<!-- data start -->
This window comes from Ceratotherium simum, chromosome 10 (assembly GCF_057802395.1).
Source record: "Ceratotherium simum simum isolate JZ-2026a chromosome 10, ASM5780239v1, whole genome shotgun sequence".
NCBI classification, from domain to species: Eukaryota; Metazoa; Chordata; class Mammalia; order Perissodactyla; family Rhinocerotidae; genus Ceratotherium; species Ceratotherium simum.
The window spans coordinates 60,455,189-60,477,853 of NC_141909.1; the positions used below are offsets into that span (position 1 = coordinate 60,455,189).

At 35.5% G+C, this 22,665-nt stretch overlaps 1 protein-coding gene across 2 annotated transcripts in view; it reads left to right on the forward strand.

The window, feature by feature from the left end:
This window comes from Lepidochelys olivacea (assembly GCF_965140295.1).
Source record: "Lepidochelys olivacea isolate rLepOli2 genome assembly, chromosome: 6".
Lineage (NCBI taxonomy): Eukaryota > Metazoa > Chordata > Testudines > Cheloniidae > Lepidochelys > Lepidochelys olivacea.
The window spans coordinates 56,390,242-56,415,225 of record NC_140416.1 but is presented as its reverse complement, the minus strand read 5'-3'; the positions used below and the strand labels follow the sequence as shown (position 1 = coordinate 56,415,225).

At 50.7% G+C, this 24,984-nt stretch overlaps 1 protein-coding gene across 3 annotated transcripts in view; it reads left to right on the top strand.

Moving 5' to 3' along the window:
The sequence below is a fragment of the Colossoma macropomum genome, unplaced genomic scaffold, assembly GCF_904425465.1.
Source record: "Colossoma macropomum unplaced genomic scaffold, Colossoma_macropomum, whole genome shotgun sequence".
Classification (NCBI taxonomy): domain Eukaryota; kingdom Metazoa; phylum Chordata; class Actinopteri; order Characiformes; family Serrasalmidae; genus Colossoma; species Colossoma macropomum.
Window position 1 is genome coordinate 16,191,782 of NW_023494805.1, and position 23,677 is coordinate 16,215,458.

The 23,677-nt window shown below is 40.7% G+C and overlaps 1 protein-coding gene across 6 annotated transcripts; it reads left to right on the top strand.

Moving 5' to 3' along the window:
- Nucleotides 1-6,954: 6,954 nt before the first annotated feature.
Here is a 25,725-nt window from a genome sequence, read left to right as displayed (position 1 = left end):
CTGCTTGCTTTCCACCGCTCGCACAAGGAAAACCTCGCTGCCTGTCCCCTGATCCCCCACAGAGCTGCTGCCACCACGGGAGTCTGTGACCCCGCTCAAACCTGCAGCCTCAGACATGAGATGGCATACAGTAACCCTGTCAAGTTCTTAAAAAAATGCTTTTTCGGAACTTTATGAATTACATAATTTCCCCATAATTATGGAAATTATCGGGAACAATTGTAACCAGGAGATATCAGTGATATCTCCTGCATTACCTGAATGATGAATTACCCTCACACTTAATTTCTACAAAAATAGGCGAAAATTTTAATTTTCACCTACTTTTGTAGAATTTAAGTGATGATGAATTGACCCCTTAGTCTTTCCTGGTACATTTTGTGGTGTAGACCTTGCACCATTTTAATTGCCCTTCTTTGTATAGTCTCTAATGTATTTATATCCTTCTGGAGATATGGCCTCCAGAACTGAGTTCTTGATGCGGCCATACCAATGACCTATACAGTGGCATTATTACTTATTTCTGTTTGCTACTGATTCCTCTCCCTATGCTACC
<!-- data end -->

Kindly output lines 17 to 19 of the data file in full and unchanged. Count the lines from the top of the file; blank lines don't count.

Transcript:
The 23,677-nt window shown below is 40.7% G+C and overlaps 1 protein-coding gene across 6 annotated transcripts; it reads left to right on the top strand.

Moving 5' to 3' along the window:
- Nucleotides 1-6,954: 6,954 nt before the first annotated feature.